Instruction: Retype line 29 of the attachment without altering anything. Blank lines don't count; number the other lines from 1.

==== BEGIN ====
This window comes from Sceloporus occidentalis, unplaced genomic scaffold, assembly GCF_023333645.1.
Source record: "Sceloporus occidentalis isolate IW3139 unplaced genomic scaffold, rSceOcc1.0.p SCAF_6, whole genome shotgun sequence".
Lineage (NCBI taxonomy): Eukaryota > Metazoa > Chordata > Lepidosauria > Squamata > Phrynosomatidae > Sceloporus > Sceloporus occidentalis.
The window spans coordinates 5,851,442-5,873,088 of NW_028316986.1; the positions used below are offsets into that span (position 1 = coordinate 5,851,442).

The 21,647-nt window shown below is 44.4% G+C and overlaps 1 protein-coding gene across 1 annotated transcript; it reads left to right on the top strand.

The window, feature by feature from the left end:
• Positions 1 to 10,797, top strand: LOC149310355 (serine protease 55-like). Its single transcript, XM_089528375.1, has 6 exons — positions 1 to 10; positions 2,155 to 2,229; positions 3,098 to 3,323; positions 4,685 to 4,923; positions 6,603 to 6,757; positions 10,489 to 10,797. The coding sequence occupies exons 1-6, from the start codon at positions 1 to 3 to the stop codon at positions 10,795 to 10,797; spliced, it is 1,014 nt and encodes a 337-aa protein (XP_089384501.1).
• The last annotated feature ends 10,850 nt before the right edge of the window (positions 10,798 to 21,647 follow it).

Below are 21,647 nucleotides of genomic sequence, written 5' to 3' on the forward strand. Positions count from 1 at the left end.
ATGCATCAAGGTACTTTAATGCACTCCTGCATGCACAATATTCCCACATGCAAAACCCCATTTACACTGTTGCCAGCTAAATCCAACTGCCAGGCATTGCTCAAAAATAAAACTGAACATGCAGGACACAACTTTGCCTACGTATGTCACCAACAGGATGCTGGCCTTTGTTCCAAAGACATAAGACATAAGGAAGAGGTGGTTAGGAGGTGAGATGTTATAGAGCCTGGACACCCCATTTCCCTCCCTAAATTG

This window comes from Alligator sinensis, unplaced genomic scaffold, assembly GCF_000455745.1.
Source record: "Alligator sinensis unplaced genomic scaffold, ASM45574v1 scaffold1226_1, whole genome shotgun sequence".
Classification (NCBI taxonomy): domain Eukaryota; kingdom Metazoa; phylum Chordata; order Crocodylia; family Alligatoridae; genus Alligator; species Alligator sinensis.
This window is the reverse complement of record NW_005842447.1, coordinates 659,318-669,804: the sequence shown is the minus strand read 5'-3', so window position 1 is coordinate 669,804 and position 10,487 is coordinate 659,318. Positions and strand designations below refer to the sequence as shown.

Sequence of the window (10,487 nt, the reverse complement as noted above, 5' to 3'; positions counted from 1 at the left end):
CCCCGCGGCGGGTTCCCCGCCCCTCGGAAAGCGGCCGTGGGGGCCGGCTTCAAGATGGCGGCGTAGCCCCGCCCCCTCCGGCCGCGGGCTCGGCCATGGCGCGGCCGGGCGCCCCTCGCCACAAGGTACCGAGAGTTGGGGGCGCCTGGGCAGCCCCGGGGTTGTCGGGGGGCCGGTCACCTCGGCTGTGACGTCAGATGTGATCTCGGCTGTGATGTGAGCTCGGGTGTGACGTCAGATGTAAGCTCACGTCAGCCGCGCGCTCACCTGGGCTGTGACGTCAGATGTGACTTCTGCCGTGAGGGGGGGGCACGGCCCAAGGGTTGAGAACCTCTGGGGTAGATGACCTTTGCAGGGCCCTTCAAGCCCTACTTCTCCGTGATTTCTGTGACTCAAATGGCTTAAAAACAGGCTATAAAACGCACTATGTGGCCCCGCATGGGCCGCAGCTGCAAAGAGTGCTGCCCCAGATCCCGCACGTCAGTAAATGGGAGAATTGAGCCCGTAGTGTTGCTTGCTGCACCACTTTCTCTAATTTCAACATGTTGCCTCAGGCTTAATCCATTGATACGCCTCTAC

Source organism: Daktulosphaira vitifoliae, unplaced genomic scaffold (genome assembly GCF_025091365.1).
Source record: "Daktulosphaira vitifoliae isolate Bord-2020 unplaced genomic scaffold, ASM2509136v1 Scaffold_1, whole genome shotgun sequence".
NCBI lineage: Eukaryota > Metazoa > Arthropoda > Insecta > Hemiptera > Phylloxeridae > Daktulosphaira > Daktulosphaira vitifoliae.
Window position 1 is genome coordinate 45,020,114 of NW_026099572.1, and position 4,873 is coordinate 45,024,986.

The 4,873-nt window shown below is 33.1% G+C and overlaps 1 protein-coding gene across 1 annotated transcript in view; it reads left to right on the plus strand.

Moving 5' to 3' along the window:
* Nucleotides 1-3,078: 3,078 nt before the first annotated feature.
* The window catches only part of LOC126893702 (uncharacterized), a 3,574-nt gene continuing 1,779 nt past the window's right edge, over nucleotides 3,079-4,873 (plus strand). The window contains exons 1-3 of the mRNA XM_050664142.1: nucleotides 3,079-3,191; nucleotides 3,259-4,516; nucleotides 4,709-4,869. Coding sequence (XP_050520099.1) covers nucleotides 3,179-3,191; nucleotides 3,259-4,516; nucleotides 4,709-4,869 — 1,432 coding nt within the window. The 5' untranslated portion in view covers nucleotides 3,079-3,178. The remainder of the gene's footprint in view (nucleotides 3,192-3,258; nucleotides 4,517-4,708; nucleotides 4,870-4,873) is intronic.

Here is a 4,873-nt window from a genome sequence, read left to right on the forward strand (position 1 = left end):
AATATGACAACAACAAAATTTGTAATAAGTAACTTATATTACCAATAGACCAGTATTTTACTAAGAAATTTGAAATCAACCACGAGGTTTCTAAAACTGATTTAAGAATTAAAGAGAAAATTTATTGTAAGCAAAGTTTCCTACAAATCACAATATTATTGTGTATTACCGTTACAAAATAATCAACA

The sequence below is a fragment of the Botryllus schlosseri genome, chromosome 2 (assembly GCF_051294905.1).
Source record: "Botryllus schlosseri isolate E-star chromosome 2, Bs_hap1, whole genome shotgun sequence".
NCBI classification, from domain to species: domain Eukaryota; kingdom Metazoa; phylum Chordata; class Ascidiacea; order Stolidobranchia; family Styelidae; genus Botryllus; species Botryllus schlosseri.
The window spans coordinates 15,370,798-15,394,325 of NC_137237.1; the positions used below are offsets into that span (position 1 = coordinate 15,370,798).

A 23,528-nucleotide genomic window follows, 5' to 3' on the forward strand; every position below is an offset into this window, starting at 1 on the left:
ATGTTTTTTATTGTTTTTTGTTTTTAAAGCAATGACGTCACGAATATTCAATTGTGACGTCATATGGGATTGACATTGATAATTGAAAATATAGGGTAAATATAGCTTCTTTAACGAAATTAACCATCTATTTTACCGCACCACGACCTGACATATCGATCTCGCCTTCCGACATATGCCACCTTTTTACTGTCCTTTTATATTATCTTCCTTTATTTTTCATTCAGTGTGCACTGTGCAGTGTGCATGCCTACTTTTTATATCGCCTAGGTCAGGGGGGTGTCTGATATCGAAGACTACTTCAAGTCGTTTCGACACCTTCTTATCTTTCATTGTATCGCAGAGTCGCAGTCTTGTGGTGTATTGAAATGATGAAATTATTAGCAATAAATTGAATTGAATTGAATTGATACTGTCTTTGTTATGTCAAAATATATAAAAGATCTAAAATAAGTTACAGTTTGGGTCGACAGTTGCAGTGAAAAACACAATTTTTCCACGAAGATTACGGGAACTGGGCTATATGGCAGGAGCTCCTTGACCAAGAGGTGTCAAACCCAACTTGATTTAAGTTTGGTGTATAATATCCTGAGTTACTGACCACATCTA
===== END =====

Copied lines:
NCBI classification, from domain to species: domain Eukaryota; kingdom Metazoa; phylum Chordata; class Ascidiacea; order Stolidobranchia; family Styelidae; genus Botryllus; species Botryllus schlosseri.